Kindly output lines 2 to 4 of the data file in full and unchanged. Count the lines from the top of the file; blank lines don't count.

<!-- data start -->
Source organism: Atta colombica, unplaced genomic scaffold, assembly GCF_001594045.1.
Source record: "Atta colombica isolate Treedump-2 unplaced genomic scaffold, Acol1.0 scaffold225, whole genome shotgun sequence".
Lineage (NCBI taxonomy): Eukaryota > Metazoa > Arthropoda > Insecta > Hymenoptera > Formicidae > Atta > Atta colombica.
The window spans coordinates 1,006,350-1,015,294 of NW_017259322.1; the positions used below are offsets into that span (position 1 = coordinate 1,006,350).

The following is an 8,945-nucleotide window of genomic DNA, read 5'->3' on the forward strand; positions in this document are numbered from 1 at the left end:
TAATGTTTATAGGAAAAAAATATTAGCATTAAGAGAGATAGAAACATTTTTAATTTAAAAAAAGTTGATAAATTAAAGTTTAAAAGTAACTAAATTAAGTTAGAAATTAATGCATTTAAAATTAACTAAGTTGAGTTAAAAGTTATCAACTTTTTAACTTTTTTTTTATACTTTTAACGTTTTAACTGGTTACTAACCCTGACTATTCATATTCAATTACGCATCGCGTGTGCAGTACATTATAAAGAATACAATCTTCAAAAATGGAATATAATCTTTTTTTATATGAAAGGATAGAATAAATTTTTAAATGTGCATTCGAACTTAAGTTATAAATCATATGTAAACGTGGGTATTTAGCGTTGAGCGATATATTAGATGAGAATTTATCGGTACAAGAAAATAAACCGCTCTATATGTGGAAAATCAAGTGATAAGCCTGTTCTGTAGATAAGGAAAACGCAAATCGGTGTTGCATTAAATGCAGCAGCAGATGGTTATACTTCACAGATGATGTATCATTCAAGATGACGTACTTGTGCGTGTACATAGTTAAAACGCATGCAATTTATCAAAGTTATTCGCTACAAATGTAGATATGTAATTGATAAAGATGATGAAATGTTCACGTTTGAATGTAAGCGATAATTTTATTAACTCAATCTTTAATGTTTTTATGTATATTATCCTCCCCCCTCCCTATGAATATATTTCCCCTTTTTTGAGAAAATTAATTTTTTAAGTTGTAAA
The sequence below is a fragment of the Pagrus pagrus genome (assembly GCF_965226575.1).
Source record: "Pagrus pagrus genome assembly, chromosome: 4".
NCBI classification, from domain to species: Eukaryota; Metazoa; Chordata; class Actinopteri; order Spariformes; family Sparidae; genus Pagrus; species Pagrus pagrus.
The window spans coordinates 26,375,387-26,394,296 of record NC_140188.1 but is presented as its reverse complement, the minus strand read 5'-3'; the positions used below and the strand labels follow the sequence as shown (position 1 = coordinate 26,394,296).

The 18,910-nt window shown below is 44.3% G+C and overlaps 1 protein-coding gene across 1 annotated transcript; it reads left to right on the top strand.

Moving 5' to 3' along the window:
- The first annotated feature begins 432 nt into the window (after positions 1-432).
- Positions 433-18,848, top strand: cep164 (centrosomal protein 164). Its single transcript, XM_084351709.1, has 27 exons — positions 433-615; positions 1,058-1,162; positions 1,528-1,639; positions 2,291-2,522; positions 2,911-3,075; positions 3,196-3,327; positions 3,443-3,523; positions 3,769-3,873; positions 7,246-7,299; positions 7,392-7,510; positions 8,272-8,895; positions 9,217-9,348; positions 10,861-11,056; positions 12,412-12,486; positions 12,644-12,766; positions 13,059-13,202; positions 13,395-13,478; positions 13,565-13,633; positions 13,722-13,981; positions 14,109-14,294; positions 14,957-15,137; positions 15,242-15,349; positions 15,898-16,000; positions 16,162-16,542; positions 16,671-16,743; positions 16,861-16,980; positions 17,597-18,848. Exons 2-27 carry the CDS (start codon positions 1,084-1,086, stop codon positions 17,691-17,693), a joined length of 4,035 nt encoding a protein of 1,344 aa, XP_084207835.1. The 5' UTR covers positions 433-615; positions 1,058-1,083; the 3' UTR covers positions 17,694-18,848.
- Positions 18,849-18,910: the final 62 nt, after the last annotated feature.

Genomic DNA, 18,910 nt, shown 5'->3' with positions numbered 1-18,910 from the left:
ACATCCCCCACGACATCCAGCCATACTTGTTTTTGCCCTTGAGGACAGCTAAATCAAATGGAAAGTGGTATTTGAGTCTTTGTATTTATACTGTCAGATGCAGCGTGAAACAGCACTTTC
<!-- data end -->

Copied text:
Source record: "Atta colombica isolate Treedump-2 unplaced genomic scaffold, Acol1.0 scaffold225, whole genome shotgun sequence".
Lineage (NCBI taxonomy): Eukaryota > Metazoa > Arthropoda > Insecta > Hymenoptera > Formicidae > Atta > Atta colombica.
The window spans coordinates 1,006,350-1,015,294 of NW_017259322.1; the positions used below are offsets into that span (position 1 = coordinate 1,006,350).